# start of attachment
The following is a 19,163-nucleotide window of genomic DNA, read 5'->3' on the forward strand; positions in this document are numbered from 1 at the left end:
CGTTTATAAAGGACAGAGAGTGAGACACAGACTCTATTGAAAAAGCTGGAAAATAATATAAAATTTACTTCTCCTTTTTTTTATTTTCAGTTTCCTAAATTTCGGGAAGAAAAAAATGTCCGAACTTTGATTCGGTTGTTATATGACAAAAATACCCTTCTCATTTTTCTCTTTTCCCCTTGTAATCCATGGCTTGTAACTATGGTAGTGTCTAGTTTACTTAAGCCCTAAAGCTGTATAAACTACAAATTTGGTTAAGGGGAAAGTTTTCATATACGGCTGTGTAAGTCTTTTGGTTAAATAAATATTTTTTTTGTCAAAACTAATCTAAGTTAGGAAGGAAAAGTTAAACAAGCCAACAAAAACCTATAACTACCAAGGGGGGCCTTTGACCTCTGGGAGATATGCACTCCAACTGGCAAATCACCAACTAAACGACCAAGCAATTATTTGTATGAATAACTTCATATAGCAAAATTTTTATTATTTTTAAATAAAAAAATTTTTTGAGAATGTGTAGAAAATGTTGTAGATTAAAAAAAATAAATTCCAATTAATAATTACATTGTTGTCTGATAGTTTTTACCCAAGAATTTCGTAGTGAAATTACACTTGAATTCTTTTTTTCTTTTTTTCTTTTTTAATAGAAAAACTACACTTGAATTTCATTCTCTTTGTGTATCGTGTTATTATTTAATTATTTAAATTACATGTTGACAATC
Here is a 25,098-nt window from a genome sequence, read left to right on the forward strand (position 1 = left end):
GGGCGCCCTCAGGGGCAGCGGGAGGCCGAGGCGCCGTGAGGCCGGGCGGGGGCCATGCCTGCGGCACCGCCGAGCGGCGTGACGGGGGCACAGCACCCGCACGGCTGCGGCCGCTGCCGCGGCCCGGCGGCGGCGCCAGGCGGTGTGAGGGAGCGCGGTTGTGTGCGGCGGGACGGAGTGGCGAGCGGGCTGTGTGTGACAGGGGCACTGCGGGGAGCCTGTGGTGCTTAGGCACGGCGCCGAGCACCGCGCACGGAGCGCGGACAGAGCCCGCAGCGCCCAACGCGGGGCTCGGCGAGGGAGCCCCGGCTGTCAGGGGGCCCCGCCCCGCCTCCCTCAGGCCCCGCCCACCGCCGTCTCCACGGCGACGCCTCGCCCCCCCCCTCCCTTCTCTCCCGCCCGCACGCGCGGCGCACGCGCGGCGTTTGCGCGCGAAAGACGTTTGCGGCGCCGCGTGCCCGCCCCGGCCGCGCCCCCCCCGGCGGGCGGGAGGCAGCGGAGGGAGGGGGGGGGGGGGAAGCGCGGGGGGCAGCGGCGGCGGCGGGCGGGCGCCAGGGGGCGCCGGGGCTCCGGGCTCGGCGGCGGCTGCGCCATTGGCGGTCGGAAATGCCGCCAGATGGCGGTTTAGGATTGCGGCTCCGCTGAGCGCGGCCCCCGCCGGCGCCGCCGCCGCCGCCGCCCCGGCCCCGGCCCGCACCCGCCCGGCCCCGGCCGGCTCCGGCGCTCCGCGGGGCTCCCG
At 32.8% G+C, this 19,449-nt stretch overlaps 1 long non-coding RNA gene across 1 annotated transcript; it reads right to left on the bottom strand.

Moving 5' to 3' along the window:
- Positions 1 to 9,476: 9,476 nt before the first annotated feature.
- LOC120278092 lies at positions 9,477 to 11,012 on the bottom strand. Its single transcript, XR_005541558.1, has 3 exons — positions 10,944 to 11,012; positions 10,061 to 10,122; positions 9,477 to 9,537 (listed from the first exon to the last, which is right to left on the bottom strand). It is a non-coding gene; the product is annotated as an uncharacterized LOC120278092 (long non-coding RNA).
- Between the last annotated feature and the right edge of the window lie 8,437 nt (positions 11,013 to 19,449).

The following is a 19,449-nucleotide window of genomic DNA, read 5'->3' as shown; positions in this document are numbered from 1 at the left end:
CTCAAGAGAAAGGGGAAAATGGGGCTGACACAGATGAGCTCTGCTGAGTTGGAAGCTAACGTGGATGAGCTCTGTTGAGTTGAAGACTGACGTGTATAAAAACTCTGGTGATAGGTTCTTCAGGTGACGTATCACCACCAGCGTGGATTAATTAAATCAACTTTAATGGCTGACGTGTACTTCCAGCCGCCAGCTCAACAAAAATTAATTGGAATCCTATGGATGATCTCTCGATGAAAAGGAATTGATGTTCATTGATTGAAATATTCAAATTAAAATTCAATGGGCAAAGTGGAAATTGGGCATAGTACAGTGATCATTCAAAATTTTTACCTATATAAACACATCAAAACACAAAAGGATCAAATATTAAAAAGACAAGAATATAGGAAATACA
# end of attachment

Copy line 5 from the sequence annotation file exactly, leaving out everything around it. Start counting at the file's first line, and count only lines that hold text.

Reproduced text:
At 32.8% G+C, this 19,449-nt stretch overlaps 1 long non-coding RNA gene across 1 annotated transcript; it reads right to left on the bottom strand.